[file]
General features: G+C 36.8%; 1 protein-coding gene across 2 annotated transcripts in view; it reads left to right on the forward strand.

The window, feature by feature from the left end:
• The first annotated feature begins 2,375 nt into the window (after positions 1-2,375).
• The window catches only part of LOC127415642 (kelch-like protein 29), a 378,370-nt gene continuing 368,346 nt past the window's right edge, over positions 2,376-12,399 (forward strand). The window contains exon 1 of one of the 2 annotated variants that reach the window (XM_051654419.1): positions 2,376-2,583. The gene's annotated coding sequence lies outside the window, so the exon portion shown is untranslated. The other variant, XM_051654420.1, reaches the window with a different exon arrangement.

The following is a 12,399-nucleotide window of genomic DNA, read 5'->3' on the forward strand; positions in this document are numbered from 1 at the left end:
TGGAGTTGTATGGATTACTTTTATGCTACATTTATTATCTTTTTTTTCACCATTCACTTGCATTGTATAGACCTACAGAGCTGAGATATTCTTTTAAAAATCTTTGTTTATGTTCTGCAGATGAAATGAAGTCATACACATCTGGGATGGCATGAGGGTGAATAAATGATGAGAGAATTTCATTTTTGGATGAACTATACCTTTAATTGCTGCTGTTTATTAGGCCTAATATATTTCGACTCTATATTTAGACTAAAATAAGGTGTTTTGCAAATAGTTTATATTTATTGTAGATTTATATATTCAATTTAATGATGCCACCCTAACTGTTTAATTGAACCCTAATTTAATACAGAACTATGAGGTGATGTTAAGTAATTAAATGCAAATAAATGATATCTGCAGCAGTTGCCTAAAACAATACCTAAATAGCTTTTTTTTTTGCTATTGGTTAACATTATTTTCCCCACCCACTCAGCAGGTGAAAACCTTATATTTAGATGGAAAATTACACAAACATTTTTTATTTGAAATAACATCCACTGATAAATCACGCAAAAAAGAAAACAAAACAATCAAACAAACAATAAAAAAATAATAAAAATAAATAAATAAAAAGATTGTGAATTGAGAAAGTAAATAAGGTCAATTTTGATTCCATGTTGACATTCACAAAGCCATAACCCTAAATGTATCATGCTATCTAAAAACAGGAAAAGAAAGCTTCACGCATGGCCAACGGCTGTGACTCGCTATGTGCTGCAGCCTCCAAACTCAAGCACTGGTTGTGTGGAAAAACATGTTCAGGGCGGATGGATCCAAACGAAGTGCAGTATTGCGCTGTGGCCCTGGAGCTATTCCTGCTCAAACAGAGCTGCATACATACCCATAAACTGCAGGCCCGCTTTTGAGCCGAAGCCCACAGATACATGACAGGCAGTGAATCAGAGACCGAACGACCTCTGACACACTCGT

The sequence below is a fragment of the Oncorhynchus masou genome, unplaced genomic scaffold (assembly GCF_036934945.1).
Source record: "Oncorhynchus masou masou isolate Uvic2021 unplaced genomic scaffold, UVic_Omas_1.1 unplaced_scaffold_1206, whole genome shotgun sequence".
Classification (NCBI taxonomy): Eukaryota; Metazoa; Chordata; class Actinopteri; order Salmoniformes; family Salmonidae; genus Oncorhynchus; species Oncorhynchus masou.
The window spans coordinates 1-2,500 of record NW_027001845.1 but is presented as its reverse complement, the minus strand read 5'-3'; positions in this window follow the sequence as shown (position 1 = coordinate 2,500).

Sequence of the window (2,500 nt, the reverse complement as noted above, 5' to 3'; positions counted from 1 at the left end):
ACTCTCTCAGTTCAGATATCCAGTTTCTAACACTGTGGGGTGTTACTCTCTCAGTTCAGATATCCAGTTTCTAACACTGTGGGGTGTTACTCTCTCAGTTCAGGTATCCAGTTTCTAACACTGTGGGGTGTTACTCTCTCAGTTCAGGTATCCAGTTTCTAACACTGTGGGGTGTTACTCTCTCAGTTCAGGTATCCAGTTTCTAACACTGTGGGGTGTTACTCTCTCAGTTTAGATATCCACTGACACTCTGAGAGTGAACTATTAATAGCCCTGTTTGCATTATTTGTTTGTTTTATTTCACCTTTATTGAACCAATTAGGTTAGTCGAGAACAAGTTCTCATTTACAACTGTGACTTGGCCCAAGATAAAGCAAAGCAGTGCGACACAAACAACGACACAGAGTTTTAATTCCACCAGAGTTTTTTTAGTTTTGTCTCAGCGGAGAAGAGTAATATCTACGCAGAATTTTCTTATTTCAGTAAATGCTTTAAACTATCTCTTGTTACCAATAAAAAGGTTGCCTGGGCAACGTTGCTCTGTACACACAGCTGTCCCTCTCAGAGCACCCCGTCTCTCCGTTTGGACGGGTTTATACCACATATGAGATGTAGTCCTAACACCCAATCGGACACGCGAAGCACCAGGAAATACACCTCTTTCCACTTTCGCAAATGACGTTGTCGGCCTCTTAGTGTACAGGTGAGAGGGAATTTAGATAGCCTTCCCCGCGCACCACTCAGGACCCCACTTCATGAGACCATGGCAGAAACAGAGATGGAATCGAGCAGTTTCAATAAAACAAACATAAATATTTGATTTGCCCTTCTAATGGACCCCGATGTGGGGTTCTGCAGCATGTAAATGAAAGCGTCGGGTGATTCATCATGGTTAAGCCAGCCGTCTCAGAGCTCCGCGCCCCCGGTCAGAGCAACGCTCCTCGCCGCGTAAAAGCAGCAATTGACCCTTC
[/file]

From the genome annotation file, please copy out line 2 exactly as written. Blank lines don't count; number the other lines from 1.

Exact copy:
The window, feature by feature from the left end: